Dramatic Long is a short ballot, because even a last-place vote is still a vote and would weigh in later rounds of Australian-whatzis voting. Rogue One was the top of my nomination list. Deadpool, great flick. Now why, you may ask, did I not include Hidden Figures? Well, let's see... I saw the flick. It was amazing. Fantastic movie, covers a chunk of history that fascinated me while I was watching it on the news (or in newsreels when I was 2-3,000 miles from the nearest TV). One of the absolute great movies of 2016. So, why did I not vote for it? Because it's not science fiction. It's a docudrama.
For Graphic Story, I went through each selection, and voted as they struck me. Ditto for Pro and Fan Artist. Those three categories, I tend to do quickly -- zap through, and vote my impressions. On Graphic -- Monstress was amazing. I really liked Paper Girls. Saga was ok. The remaining three, meh.
Wrapping up with the Campbell: Gailey's "Haunted" knocked it out of the ballpark. Older's "Black Box" was cool. Mulroney's "Equation" was amusing, the rest were meh.
1. Death's End
1. The Dream-Quest of Vellitt Boe
2. Penric and the Shaman
3. Every Heart a Doorway
4. A Taste of Honey
5. The Ballad of Black Tom
6. This Census-Taker
1. "The Tomato Thief"
2. "Touring with the Alien"
3. The Jewel and Her Lapidary
4. Alien Stripper Boned From Behind By The T-Rex
5. "The Art of Space Travel"
6. "You'll Surely Drown Here If You Stay"
1. "That Game We Played During the War"
2. "Our Talons Can Crush Galaxies"
3. "Seasons of Glass and Iron"
4. "A Fist of Permutations in Lightning and Wildflowers"
5. "The City Born Great"
6. "An Unimaginable Light"
1. Traveler of Worlds: Conversations with Robert Silverberg
2. Words Are My Matter: Writings About Life and Books, 2000-2016
1. Monstress, Volume 1: Awakening
2. Paper Girls, Volume 1
3. Saga, Volume 6
4. The Vision, Volume 1: Little Worse Than A Man
5. Black Panther, Volume 1: A Nation Under Our Feet
6. Ms. Marvel, Volume 5: Super Famous
1. Rogue One
1. No award
1. Sana Takeda
2. Galen Dara
3. Julie Dillon
4. Chris McGrath
5. Victo Ngai
6. John Picacio
1. Chuck Tingle
1. Elizabeth Leggett
2. Spring Schoenhuth
3. Likhain (M. Sereno)
4. Steve Stiles
5. Vesa Lehtimäki
6. Ninni Aalto
1. The Vorkosigan Saga
1. Sarah Gailey
2. Malka Older
3. J. Mulrooney
Also I went looking for the details about several bands I thought had broken up and discovered that many of them had gotten back together in some way, and several of them are still recording. (Supertramp is still active. Huh.)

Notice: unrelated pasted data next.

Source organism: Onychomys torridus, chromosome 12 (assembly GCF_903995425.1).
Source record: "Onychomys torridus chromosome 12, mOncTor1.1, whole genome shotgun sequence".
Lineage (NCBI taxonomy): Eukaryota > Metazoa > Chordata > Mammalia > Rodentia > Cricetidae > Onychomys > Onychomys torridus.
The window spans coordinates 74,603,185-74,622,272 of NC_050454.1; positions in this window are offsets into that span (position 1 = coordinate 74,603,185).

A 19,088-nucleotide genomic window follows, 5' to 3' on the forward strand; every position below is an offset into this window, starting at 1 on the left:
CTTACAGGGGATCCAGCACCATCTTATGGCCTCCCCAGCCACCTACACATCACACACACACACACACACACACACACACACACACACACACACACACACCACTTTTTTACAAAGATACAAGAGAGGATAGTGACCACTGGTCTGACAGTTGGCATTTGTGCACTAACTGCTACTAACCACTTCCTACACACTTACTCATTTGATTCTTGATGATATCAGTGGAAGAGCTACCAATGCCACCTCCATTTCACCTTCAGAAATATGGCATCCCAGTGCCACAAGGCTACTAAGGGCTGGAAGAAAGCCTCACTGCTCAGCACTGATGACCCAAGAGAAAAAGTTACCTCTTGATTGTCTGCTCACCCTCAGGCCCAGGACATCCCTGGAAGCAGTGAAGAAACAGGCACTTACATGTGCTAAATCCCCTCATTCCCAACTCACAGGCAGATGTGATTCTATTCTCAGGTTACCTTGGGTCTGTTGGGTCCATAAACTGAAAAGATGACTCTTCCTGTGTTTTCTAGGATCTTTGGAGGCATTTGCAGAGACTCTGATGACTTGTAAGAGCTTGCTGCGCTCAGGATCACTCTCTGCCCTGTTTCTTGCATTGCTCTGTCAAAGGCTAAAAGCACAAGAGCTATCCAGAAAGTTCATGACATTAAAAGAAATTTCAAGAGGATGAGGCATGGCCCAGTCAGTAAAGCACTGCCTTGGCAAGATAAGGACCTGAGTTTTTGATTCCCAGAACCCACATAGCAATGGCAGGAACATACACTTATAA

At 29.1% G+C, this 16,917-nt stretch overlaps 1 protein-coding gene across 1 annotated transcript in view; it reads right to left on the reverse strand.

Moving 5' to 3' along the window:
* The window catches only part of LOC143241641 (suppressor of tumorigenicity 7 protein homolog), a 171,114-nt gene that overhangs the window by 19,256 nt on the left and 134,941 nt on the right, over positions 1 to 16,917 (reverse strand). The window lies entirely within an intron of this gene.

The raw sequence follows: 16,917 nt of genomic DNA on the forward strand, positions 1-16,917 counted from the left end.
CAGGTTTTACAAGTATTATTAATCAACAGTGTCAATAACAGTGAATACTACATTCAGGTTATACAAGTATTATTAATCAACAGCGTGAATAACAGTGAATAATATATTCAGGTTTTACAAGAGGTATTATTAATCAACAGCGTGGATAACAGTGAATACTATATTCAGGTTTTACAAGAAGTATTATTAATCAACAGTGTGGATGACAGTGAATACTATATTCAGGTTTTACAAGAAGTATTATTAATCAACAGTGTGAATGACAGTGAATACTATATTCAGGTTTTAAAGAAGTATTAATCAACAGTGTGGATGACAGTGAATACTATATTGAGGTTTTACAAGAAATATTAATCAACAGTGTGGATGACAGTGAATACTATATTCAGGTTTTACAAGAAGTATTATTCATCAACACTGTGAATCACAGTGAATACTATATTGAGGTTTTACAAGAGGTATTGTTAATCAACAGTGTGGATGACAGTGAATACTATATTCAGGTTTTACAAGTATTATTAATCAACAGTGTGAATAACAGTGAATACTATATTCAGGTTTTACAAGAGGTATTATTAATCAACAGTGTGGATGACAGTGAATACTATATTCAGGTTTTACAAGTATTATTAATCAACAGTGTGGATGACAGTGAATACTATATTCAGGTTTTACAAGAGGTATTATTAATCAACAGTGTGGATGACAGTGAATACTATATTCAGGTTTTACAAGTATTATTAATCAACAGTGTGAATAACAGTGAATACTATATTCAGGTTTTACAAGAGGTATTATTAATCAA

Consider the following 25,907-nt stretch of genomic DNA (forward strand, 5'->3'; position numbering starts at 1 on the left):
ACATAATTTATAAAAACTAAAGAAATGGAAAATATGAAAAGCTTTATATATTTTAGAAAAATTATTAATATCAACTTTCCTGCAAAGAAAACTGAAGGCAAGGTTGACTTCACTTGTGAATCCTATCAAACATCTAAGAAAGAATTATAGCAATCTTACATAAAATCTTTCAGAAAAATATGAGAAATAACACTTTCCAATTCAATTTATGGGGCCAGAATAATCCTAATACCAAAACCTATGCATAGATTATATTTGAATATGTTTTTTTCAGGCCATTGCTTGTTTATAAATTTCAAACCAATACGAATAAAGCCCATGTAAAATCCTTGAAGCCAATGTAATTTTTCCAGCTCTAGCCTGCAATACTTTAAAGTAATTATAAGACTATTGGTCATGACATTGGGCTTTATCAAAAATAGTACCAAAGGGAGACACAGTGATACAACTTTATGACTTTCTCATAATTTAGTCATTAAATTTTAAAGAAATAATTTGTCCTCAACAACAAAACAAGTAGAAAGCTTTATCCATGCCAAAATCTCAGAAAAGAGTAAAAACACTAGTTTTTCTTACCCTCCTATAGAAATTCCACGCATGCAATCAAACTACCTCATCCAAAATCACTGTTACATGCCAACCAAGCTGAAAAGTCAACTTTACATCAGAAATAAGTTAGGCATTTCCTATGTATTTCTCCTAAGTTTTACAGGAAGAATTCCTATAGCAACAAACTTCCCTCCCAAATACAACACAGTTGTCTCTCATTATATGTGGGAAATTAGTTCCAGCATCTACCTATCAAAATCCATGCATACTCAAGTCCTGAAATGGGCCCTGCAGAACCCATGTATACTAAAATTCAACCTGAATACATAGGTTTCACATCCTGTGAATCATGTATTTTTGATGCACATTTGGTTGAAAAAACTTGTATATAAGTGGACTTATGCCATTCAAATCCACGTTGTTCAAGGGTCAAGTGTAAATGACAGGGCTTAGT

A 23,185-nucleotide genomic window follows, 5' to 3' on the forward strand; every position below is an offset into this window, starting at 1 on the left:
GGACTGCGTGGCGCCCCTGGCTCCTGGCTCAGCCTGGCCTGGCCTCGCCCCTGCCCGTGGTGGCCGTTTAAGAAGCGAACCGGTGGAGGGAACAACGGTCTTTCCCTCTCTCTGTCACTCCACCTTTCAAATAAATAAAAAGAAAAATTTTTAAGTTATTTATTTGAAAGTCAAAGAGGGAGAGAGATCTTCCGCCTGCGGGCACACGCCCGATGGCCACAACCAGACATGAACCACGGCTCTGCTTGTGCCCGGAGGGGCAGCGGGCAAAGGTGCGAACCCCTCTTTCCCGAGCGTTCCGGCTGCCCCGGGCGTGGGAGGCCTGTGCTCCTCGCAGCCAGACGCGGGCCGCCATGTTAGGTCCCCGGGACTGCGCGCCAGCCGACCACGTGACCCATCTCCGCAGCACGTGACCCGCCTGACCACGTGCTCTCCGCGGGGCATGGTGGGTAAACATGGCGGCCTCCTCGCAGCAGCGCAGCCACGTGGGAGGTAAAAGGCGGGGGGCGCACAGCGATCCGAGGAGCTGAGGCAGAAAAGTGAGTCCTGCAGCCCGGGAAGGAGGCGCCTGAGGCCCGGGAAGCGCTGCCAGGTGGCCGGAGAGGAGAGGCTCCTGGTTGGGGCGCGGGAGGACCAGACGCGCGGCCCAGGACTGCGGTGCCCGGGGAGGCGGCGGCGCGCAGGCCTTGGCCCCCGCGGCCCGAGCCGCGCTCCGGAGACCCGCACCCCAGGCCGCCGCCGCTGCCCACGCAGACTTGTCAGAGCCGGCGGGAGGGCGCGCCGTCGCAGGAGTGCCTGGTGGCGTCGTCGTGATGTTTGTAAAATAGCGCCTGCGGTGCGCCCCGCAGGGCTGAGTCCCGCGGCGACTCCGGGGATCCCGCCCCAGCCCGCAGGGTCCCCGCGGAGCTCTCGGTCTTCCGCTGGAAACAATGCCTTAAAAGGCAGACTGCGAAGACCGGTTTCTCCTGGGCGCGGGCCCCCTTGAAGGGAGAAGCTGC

White Rabbit | Gimme Gimme Gimme | Vacation | Peaceful Easy Feeling | Come Dancing | Anarchy in the UK
( One of the few bands I've seen in concert - well, I've seen the abridged version of the band. )
I've finished up the peach butter I started last night -- I was so tired I had to put it in the fridge and finish this morning -- and I'm planning on making blackberry jam this week. I'll probably make kimchi stew to take for lunch this week, as it's pretty easy and I do have fresh shishito peppers...
There aren't actually a lot of those. And most of them are at least somewhat in the filk genre.
Old Time Religion (the filk version) | Little Fuzzy Animals | Velveteen | Badger Badger Badger Badger | Black Powder and Alcohol | Cranes over Hiroshima
( I really wanted Black Powder to be the video, but then I remembered this one. )
Finally I am doing a sewing project for Pennsic prep. Bossman has a Glastonbury chair which needs a seat cushion. Luckily I have a scrap of green & gold upholstery fabric which will do well to be one, and sufficient batting to fill it. If I'm lucky there will be a big enough piece of it left over that I can use it to craft the front of a back cushion for it also. The trick will be to figure out how to put the cushioning on the back rest since the chair is unfinished and so nails and brads as Right Out. If you have a suggestion, I'm all ears. Bossman suggests strapping it on at left & right sides, with Velcro to connect the strap pieces. As you'd expect, this disturbs my medieval Wa.
I got a fabulous bit of news from a friend. After too many miscarriages, her 10-year-old son will have a younger sibling when the weather turns. She's past the dangerous first trimester so it looks like smooth sailing from here. I am so thrilled for her!
That threw off my working schedule and I didn't get back to post here. Which is fine, because after a day of fighting with tech I wasn't up to sorting out the intended meaning of "song that moves you forward"... what, like a sea shanty that helps you row? Erm, probably not.
Here, have some songs from my "UFYH" playlist:
Shock Treatment | No New Tale to Tell | Make a Circuit with Me | Kyrie | March of Cambreadh | Psych (Theme from Psych) | Future's So Bright, I Gotta Wear Shades | Invincible | Rapper's Delight | Love Somebody
( A terrific clean-the-house song )